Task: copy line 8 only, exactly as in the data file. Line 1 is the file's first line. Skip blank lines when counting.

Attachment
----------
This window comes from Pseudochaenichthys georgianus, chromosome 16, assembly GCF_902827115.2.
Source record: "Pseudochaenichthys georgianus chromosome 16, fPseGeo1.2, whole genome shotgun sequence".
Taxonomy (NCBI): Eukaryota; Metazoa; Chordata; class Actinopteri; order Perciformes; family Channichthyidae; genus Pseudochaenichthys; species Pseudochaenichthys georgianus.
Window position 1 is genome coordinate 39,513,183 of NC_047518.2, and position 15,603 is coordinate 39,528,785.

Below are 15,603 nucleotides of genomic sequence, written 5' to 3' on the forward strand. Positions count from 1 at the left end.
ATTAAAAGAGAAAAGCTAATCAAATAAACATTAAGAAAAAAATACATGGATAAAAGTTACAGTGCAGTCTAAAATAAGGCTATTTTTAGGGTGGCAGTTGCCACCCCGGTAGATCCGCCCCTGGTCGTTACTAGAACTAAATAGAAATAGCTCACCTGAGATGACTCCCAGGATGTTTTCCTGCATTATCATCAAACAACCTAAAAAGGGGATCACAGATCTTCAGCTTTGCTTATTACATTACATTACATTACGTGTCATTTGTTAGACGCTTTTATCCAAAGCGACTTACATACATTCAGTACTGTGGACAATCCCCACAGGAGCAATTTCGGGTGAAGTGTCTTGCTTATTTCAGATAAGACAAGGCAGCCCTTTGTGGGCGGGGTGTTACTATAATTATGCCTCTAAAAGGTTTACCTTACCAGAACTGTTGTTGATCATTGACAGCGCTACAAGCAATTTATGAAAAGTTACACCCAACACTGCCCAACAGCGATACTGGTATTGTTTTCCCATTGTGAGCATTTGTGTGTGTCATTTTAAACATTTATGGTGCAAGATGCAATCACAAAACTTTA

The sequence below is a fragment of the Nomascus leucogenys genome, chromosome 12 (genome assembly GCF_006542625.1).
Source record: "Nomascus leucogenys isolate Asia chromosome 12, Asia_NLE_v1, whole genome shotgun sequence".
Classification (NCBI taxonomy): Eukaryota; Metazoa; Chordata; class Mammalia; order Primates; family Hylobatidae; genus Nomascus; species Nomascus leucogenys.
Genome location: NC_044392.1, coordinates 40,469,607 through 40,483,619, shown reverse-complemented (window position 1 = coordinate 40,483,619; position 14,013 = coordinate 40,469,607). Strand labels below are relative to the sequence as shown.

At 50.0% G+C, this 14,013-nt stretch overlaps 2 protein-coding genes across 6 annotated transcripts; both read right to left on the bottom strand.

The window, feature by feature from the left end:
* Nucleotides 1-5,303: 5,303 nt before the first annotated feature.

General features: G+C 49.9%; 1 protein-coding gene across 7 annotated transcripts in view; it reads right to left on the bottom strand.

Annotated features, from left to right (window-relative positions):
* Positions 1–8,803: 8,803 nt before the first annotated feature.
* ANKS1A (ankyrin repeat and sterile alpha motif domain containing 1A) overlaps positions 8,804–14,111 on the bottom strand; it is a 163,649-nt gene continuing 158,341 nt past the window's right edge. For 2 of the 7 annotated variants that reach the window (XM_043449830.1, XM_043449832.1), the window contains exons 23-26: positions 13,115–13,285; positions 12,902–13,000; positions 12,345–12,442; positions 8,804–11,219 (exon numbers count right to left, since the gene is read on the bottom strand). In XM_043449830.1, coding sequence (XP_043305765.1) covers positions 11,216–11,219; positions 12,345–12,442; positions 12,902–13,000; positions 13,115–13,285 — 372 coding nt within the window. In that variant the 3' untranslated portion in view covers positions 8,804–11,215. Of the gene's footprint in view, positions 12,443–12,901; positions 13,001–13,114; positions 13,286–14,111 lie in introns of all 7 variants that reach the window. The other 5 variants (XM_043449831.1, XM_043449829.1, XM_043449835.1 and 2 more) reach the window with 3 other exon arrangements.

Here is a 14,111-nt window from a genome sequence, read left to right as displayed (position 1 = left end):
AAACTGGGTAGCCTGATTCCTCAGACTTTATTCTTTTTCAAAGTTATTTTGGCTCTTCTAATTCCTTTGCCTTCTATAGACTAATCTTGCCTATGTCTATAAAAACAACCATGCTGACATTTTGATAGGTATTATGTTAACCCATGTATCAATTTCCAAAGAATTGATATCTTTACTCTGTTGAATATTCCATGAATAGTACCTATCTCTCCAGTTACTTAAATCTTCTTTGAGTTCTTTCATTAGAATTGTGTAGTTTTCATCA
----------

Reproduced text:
Source record: "Nomascus leucogenys isolate Asia chromosome 12, Asia_NLE_v1, whole genome shotgun sequence".